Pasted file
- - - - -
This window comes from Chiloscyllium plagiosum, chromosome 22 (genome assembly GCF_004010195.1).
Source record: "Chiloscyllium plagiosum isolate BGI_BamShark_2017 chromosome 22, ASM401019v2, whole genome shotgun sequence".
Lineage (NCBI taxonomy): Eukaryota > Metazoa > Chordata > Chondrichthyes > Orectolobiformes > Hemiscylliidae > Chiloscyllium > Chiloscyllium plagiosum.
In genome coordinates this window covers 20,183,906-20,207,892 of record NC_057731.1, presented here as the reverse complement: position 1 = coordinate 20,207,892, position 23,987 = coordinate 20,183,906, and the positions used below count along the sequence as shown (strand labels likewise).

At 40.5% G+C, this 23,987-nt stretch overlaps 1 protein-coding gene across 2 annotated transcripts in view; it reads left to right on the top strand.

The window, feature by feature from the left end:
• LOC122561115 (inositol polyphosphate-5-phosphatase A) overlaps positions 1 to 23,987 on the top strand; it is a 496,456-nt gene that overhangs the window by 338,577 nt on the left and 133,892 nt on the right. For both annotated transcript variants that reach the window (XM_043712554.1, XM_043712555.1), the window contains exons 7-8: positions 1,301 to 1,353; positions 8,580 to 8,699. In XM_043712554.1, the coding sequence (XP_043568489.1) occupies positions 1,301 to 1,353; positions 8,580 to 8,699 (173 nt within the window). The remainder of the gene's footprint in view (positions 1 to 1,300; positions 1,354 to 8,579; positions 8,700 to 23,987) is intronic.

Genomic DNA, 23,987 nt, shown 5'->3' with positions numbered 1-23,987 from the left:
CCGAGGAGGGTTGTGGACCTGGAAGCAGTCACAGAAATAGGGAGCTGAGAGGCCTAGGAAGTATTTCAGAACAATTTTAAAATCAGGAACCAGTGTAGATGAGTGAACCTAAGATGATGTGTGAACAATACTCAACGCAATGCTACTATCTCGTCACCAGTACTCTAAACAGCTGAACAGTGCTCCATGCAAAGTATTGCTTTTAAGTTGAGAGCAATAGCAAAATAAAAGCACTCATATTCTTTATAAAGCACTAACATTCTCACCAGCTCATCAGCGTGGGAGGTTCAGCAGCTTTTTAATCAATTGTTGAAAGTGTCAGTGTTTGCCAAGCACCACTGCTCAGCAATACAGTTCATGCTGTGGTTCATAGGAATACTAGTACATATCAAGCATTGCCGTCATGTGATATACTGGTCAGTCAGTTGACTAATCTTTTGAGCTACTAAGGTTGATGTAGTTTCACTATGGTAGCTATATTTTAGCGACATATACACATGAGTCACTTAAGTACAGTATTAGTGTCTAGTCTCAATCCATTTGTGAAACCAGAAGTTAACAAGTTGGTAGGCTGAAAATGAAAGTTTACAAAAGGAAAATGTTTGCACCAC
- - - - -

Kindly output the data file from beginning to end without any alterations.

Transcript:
This window comes from Chiloscyllium plagiosum, chromosome 22 (genome assembly GCF_004010195.1).
Source record: "Chiloscyllium plagiosum isolate BGI_BamShark_2017 chromosome 22, ASM401019v2, whole genome shotgun sequence".
Lineage (NCBI taxonomy): Eukaryota > Metazoa > Chordata > Chondrichthyes > Orectolobiformes > Hemiscylliidae > Chiloscyllium > Chiloscyllium plagiosum.
In genome coordinates this window covers 20,183,906-20,207,892 of record NC_057731.1, presented here as the reverse complement: position 1 = coordinate 20,207,892, position 23,987 = coordinate 20,183,906, and the positions used below count along the sequence as shown (strand labels likewise).

At 40.5% G+C, this 23,987-nt stretch overlaps 1 protein-coding gene across 2 annotated transcripts in view; it reads left to right on the top strand.

The window, feature by feature from the left end:
• LOC122561115 (inositol polyphosphate-5-phosphatase A) overlaps positions 1 to 23,987 on the top strand; it is a 496,456-nt gene that overhangs the window by 338,577 nt on the left and 133,892 nt on the right. For both annotated transcript variants that reach the window (XM_043712554.1, XM_043712555.1), the window contains exons 7-8: positions 1,301 to 1,353; positions 8,580 to 8,699. In XM_043712554.1, the coding sequence (XP_043568489.1) occupies positions 1,301 to 1,353; positions 8,580 to 8,699 (173 nt within the window). The remainder of the gene's footprint in view (positions 1 to 1,300; positions 1,354 to 8,579; positions 8,700 to 23,987) is intronic.

Genomic DNA, 23,987 nt, shown 5'->3' with positions numbered 1-23,987 from the left:
CCGAGGAGGGTTGTGGACCTGGAAGCAGTCACAGAAATAGGGAGCTGAGAGGCCTAGGAAGTATTTCAGAACAATTTTAAAATCAGGAACCAGTGTAGATGAGTGAACCTAAGATGATGTGTGAACAATACTCAACGCAATGCTACTATCTCGTCACCAGTACTCTAAACAGCTGAACAGTGCTCCATGCAAAGTATTGCTTTTAAGTTGAGAGCAATAGCAAAATAAAAGCACTCATATTCTTTATAAAGCACTAACATTCTCACCAGCTCATCAGCGTGGGAGGTTCAGCAGCTTTTTAATCAATTGTTGAAAGTGTCAGTGTTTGCCAAGCACCACTGCTCAGCAATACAGTTCATGCTGTGGTTCATAGGAATACTAGTACATATCAAGCATTGCCGTCATGTGATATACTGGTCAGTCAGTTGACTAATCTTTTGAGCTACTAAGGTTGATGTAGTTTCACTATGGTAGCTATATTTTAGCGACATATACACATGAGTCACTTAAGTACAGTATTAGTGTCTAGTCTCAATCCATTTGTGAAACCAGAAGTTAACAAGTTGGTAGGCTGAAAATGAAAGTTTACAAAAGGAAAATGTTTGCACCAC